Software Reviews

FaceFilter Studio 2 by RealIllusion

Reviewed by Laurence Fenn

With digital photography becoming more and more popular, there are many programs to alter your photos, although they can be quite complex to use and expensive to buy. FaceFilter Studio 2.0 offers a much cheaper and quicker way to edit portrait photographs, with a step-by-step method for adjusting colour, brightness, skin tone and facial expressions. Whilst the results may not be more than a novelty, the simple interface makes the program easy to use.

The installation is marred by the need to verify the serial number online before the program is installed. I’'ve come across this before with Acronis True Image, but with that program, once the serial number is verified you can install the software without the check. FaceFilter Studio 2 does not do this, and will refuse to install unless the serial number can be checked when the setup program is run. At least when you install Microsoft programs you can use them for a trial period before ‘activating’ them. I don’'t expect a graphics program to require an Internet connection unless it is checking for updates. When I installed it on a PC other than my main one I had to make sure I had up to date anti-virus software and a firewall before I ran the setup.

The program only really works with portrait images, where the person is looking straight at the camera and doesn’'t have a strong facial expression. It does allow you to crop an image and rotate the head when you first select the image, but needless to say the sample images are all perfectly set to work with the program. None of them have any hair covering the face, or are wearing glasses. Using your own images will work fine as long as they meet these criteria. There are six icons across the top of the window which lead through the process of altering your pictures, or you can click on the Next Step link on the right.

After loading your image, the next step attempts to detect the edges of the face area, and places twelve anchor points on the image, which can be manually moved into position to mark the edges of the eyes, eyebrows and mouth. These are the points that will be moved to create the expression morphs. The automatic setting only gets an approximate point, so I found that I had to adjust the points nearly every time. These are the only points the program works with, two for each end of the eyebrows, two for the ends of each eye and four for the edges and top/bottom of the mouth. Another program by ReallIllusion called CrazyTalk, which animates a digital photo by lip syncing it to an audio file has additional sets of points for you to fine tune the areas, but they obviously thought that was too much to use for FaceFilter Studio.

The next step is Skin enhancement, which unfortunately is quite crude with the controls and has a small range of skin tones. You can use the filter skin option to smooth away wrinkles and other blemishes using a masked blurring technique, as well as contrast reduction to get rid of any shiny patches. You cannot use a clone tool to remove skin blemishes or wrinkles, and the option to re-colour eyes is very crude, simply superimposing a coloured circle over the pupil. PaintShop Pro has a much more realistic eye colouring tool, and a skin smoothing tool and clone tool to remove blemishes is far better.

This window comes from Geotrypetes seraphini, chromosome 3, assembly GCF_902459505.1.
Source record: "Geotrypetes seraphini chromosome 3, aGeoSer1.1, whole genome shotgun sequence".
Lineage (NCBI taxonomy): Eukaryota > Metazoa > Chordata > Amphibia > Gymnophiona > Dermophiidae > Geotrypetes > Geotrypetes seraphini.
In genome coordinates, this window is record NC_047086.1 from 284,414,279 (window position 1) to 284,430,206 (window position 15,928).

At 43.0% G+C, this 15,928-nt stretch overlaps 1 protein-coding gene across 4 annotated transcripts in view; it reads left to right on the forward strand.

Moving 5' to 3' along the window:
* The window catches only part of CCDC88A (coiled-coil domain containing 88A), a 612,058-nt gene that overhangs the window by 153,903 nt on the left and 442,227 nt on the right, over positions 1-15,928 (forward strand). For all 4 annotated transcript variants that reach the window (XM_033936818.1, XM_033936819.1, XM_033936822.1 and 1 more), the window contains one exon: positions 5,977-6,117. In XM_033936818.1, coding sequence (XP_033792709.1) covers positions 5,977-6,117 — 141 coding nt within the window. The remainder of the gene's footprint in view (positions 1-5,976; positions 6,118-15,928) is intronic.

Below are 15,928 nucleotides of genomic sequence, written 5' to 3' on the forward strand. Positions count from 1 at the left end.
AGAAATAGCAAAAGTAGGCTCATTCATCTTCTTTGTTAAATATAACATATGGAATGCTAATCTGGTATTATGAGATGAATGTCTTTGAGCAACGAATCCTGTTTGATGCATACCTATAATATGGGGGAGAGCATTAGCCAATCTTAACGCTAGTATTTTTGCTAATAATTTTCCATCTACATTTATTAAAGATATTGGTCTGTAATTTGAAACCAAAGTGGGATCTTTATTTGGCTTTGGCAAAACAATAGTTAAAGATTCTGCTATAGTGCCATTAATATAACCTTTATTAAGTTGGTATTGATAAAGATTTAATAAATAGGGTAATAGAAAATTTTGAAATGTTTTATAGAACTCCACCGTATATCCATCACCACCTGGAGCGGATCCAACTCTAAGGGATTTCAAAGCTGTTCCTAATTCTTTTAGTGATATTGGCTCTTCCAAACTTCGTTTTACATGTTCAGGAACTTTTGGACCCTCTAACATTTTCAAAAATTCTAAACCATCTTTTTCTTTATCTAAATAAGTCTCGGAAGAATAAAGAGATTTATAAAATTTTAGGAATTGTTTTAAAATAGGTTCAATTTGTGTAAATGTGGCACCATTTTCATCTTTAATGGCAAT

The next step is the main point of the program, face morphing. As you only set 12 points on the face, which in reality has many more muscles, the results don’t always look right. There is a library of pre-set expressions, divided into “Attractive” and “Fun”, although to be honest some of the supposedly attractive ones were far from it. Whoever designed the ‘sexy’ presets must have had a different idea to what is sexy as I couldn’'t create a sexy image using it no matter what original image I started with.

There are some manual controls to create your own expressions, allowing you to move elements of the face, rescale them or rotate them, but I still found it hard to create a natural looking face. Making caricatures or people look like an alien is easy, and you can save the settings as a custom template. What you can’'t do is save the points on the face, so there is no save project option. If you close the program after changing a face you will have to start the process again from scratch. You can also change the strength of the changes that you make, from very subtle to extreme.

The final section of the program allows you to print or export your edited image, and you can create a contact print page with several expressions. As the changes you make can be quite subtle, the more expressions you put on a page the less likely you will able to see the differences as the images will be smaller.

Reallusion FaceFilter Studio 2.0 is easy to use, but very limited. If you want a serious image editing program, you should choose something else that is designed for the job. It doesn’'t give the best results for red eye reduction, wrinkle removal, skin toning and iris colouring but can produce great results when changing the facial expression. The program is good for portrait images, as long as the subject faces the camera, doesn’'t have anything covering the face and is light in skin colour. Something I did notice was that the default image is a light skin coloured woman (Caucasian), whereas the default face in Crazy Talk (by the same company) is an African American. It costs around £25.